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3. 4.

98 EN Official Journal of the European Communities C 102/105

Will the Commission say whether it intends to intervene to ensure that, in addition to the walls which are
protected as part of the cultural heritage, local dwellings which constitute the natural environment of the walls in
the historical fabric of the upper city of Thessaloniki are also protected?

Answer given by Mr Oreja on behalf of the Commission

(14 October 1997)

The Commission would like to inform the Honourable Member that under Article 128 of the EC Treaty the
protection of the national cultural heritage is exclusively the responsibility of the national authorities. The role of
the Community and of the Commission in particular is to encourage cooperation between the Member States in
favour of the preservation and enhancement of the European cultural heritage.

In this context, the Commission can not, therefore, intervene for the protection of the dwellings bordering the
medieval walls of the city of Thessaloniki.

However, the Commission would like to inform the Honourable Member that the works in question were not
proposed by the Greek authorities for cofinancing within the framework for Community support 1994-1999. As
for the dwellings, they are not listed as protected historic monuments according to information received from the
Greek authorities.

(98/C 102/151) WRITTEN QUESTION E-2732/97

by Alexandros Alavanos (GUE/NGL) to the Commission
(1 September 1997)

Subject: Accidents and road safety in Greece

According to Eurostat data (Weekly Europe No 1011), Greece has the highest road accident mortality rate in the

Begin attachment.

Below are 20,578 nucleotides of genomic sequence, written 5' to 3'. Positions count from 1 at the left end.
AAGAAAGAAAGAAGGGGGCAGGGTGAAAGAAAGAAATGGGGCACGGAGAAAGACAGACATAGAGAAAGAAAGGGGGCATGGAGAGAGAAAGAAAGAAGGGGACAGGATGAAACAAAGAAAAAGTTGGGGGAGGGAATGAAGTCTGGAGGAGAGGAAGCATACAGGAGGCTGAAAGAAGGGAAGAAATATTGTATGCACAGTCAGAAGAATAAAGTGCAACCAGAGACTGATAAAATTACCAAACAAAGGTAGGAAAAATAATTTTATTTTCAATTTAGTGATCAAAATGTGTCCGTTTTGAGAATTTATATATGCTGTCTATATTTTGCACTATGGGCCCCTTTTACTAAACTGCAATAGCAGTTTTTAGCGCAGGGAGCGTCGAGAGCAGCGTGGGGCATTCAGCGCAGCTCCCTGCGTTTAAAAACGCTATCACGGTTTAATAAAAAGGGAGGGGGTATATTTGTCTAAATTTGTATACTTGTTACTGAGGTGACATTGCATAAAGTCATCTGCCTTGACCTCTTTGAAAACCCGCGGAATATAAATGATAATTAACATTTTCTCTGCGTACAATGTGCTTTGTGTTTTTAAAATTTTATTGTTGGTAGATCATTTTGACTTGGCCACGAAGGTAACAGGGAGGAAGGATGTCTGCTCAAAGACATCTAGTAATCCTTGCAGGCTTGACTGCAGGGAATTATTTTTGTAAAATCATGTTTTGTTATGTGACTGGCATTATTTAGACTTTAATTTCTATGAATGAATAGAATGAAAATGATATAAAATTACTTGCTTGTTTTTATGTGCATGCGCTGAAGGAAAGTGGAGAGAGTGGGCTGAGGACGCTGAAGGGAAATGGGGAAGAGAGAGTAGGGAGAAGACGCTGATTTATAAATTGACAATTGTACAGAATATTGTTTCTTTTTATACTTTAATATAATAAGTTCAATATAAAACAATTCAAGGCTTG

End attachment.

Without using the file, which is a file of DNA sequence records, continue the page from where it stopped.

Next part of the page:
European Union − 47.5% higher than the EU average. According to Commission information, the direct cost of
road accidents in the Union is estimated at ECU 15 billion annually, the economic loss amounts to a further
ECU 30 billion, the ‘cost’ in terms grief and suffering is another ECU 100 million, etc.

Will the Commission say:

(a) whether it has similar cost assessments for Greece;
(b) whether it has information for assessing the main causes of fatal accidents in Greece; and
(c) what steps (direct or indirect) the EU can take to help address this problem?

Answer given by Mr Kinnock on behalf of the Commission

(6 October 1997)

In 1994, 2 050 people were killed and 29 722 injured in road accidents in Greece. This is equivalent to some
987 killed per million passenger cars registered. The corresponding figure for the Community is 298 fatalities per
million passenger cars registered. The Commission does not have precise estimates of the costs of road accidents
in Greece. However, the MECU 1 per fatality estimate used in the Commission’s 1997 document, would suggest
that the hard economic costs of road accidents in Greece amounted to some MECU 2.000 in 1994.

Information relating to further road accident figures for Greece and to the economic consequences of road
accidents is available in the communication ‘Promoting road safety in the Community’ (1). In that communica-
tion, a number of proposals for action that would contribute to the reduction of the number of road accidents are

(1) COM(97) 131.